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Granite To Test New Mobile Tech At KOFY

The broadcaster is partnering with Motive Television PLC to test Motive’s mobile service that would deliver signals to smartphones, tablets and other portable devices using a dongle with DTV receiver.

Granite Broadcasting is joining with London-based Motive Television PLC to develop a system that can be used to broadcast linear channels and VOD programming to smartphones, tablets and other portable devices.

In a joint venture, Granite and Motive will soon begin a testing the technology at independent KOFY San Francisco and other Granite stations.

Among other things, the Motive technology permits stations to broadcast movies and TV shows in non-real time to mobile devices that will record them for later viewing.

To receive the service, consumers will have to attach a dongle with a DTV receiver to their devices and download an app.

Granite CEO Peter Markham says that Granite has not “fleshed out” a business model. “We thought the concept was compelling enough for us to say, ‘Let’s develop this together. Let’s use Granite’s resources to test it … and use our people to think about applications for it.’

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“Once we’ve done that, we can figure out what the right best business model is in terms of how we generate revenue ….”

BRAND CONNECTIONS

Markham says that Granite is a member of the Mobile500 coalition that is trying to develop a mobile DTV service similar to Motive Television and the company remains committed to it.

The Motive joint venture is on a “parallel path,” he said. The big difference is the Mobile500 service is meant primarily for users on to go, while the Motive joint venture is aiming for iPad users in their living rooms.

Len Fertig, CEO of Motive Television, says that the company’s technology is already proven commercially, albeit in a non-mobile application.

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According to Fertig, Italian broadcaster Mediaset is using it to provide a wireless pay TV service to more than 300,000 subscribers throughout Italy. The Mediaset service is home-based with subscribers receiving the service via antenna and set-top box.

The Mediaset service comprises 40-50 movies per month and rebroadcasts of popular TV shows, Fertig said. It’s priced at €15 to €20 ($19-$26) per month.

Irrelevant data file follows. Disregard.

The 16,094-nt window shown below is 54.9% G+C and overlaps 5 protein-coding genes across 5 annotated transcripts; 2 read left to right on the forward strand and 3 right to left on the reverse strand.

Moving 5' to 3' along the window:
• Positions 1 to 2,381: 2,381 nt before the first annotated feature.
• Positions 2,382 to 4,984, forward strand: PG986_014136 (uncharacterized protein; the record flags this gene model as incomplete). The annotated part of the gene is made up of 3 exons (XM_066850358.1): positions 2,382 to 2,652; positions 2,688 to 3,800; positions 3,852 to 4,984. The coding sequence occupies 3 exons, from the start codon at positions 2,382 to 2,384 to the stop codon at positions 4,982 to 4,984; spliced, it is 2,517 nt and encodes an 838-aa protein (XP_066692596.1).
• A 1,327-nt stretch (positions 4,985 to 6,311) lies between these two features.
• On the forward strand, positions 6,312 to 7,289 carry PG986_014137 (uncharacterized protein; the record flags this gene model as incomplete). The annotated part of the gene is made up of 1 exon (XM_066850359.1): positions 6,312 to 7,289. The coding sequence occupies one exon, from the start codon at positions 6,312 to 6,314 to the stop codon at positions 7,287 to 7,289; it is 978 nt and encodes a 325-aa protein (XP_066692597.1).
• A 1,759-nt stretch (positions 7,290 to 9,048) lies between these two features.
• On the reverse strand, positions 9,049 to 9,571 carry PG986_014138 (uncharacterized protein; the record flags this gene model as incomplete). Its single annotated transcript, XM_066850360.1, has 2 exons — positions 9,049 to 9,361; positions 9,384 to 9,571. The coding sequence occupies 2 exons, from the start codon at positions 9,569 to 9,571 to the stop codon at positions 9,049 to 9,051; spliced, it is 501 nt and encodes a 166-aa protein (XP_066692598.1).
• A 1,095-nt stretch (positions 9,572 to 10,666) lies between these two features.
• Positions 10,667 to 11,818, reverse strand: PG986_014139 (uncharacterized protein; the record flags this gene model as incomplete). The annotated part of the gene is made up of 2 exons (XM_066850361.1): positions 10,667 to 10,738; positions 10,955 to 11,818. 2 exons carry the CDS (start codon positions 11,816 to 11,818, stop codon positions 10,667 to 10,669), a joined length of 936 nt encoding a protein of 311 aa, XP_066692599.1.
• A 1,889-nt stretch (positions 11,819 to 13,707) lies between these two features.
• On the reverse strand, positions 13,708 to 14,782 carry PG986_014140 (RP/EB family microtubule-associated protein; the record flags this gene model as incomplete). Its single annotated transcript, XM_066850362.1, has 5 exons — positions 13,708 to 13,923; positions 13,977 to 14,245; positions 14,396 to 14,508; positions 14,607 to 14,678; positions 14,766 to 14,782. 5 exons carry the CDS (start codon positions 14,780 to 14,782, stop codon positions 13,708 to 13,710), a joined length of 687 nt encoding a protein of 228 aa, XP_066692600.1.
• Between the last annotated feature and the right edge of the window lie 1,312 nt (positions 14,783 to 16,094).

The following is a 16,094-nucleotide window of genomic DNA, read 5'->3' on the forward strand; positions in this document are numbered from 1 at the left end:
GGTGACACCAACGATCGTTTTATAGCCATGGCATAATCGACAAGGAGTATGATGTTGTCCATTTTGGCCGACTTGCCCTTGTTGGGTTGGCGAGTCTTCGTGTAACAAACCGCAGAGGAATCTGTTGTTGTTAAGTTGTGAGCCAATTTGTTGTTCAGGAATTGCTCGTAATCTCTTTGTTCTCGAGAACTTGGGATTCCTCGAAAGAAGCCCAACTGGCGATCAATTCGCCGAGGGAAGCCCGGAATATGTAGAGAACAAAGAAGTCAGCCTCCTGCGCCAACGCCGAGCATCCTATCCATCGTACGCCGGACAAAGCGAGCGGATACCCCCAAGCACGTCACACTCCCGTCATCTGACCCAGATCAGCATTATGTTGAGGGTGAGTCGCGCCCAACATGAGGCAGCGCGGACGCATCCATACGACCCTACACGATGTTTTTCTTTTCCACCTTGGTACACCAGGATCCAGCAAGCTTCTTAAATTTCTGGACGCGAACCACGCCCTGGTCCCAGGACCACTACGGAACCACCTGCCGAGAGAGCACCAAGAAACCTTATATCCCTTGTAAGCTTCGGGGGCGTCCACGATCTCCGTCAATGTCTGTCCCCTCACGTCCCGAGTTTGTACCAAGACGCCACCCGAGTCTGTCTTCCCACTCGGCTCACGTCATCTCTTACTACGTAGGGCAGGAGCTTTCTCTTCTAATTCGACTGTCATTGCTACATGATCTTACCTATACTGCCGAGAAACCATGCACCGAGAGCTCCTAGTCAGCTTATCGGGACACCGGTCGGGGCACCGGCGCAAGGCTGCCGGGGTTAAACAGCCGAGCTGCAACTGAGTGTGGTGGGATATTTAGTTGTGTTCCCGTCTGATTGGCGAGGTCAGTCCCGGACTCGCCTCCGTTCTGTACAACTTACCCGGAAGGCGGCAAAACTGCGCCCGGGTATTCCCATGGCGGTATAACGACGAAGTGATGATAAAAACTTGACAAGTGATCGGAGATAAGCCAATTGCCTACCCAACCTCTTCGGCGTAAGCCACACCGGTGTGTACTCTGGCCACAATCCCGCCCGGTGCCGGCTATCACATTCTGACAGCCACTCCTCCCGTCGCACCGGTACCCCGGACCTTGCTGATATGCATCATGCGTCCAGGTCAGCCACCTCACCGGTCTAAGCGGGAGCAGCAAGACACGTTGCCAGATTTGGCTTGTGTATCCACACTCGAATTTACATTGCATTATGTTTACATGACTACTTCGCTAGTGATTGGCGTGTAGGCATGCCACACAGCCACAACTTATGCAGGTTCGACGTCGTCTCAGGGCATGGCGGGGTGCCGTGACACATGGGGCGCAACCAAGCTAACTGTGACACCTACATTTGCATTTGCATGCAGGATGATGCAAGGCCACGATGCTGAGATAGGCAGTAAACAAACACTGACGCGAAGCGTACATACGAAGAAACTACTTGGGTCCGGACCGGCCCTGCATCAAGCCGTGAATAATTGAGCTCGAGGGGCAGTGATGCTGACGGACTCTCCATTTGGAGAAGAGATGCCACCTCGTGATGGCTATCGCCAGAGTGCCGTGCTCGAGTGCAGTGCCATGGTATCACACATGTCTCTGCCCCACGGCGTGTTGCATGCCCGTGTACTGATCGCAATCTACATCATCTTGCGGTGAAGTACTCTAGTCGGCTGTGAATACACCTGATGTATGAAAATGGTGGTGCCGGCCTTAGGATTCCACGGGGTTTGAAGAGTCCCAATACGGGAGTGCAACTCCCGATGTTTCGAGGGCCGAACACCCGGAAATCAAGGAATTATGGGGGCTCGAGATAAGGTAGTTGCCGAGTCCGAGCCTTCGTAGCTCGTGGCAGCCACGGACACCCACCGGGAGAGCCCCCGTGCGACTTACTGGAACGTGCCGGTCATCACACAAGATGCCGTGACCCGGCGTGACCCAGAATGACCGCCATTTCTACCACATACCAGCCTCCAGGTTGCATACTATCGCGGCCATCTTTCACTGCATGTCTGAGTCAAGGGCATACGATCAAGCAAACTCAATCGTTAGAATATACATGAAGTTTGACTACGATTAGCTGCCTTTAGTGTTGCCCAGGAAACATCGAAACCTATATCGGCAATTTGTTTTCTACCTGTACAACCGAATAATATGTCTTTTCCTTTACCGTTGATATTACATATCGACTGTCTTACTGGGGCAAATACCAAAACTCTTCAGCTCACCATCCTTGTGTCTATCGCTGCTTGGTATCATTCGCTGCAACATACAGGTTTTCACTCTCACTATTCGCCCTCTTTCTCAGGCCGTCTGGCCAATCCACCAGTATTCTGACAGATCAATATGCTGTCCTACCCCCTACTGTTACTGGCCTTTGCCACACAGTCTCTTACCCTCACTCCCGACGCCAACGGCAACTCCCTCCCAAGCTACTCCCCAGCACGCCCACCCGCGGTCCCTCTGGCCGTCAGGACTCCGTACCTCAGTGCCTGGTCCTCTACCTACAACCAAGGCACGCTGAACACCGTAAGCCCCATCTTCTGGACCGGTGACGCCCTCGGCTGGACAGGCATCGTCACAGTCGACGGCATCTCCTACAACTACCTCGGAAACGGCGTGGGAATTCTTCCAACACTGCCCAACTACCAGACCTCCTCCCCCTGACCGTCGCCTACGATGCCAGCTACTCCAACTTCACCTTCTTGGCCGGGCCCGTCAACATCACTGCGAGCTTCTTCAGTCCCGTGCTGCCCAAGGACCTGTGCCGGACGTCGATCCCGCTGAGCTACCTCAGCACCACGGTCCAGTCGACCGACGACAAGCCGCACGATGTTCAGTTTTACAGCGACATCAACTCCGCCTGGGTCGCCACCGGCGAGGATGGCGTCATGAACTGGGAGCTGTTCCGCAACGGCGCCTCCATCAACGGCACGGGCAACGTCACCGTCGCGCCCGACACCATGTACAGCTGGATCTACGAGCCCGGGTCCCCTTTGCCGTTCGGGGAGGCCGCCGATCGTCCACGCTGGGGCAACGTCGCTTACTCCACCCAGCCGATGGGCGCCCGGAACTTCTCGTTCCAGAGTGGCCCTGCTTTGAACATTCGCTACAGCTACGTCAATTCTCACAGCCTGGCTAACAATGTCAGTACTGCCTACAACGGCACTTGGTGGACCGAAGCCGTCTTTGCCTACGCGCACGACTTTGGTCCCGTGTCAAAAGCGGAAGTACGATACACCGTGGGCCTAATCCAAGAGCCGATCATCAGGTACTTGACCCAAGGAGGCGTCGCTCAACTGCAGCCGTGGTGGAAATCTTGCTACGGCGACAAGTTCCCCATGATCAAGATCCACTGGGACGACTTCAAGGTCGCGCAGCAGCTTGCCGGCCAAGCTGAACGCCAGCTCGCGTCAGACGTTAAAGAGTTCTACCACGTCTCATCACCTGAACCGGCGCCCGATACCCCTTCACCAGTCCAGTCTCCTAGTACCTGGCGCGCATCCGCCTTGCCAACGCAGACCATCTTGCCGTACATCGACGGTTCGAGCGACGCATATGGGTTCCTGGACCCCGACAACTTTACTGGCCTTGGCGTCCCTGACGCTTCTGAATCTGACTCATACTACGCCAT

Comments (4)

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Christina Perez says:

February 15, 2012 at 2:25 pm

Some smart cellphone maker will market a model equipped with the ATSC m/h mobile digital TV chip, thus offering FREE over the air local TV reception to buyers. It’s a marketing edge that cannot be resisted — unless the broadband greedsters totally co-opt broadcasters. As long as those mobile signals are out there in the free and clear — and the public will insist on THAT — it’s going to happen sooner or later. As for the antenna, I’m betting that some enterprising company markets an armband apparatus that uses the human body as key antenna “element.” Also, look for some electronics or watch maker to market a mobile digital TV wrist watch — talk about a “must have” gizmo. Again, SOMEONE is going to do this. And then all these schemes to turn local broadcast TV into pay TV will go down the toilet — as they should.

Matthew Craft & David K. Randall says:

February 15, 2012 at 4:07 pm

While I dearly wish Philly Phlash was right about this, the cellphone manufacturers simply will NOT install an ATSC chip inside a handset unless the cellular carriers ask/tell them to. And for the past 4 years the carriers have actively blocked the chip precisely because they reject the notion of free video being delivered to “their” customers without generating any revenue for the carriers. The sole exception of the Samsung handset being test marketed this year by the Dyle coalition and PCS Mobile, and the success of that venture remains to be seen. As for Phlash’s oft-repeated wish for a digital TV wrist-watch, nearly all consumer research suggests that screen size is too small to gain much traction with the viewing public. Although it may be the perfect medium for watching Warren Beatty’s Dick Tracy movie.

    Christina Perez says:

    February 15, 2012 at 11:14 pm

    Arthur, I agree with you. Those hand-held DTV sets with mobile DTV capability were introduced early last year by electronics marketers such as RCA, were never promoted, and now the product line has been quietly discontinued (with no notice from the trade press, BTW), for the very reason you cite. If the NAB and TvB would promote hand-held (or wrist-mounted) mobile TV instead of engaging in assisted suicide by promoting encrypted broadcast of local mobile DTV signals, broadcasters would be well positioned to keep broadcast TV the #1 video medium. Still think a 1-1/2 inch color screen DTV wrist watch would be a practical application, possibly even a fashion statement. And eyeglass monitors are now under development.

Jay Miller says:

February 15, 2012 at 5:12 pm

Granite is still in business???They can’t even do tv right and now they are branching off into something else.AMAZING!


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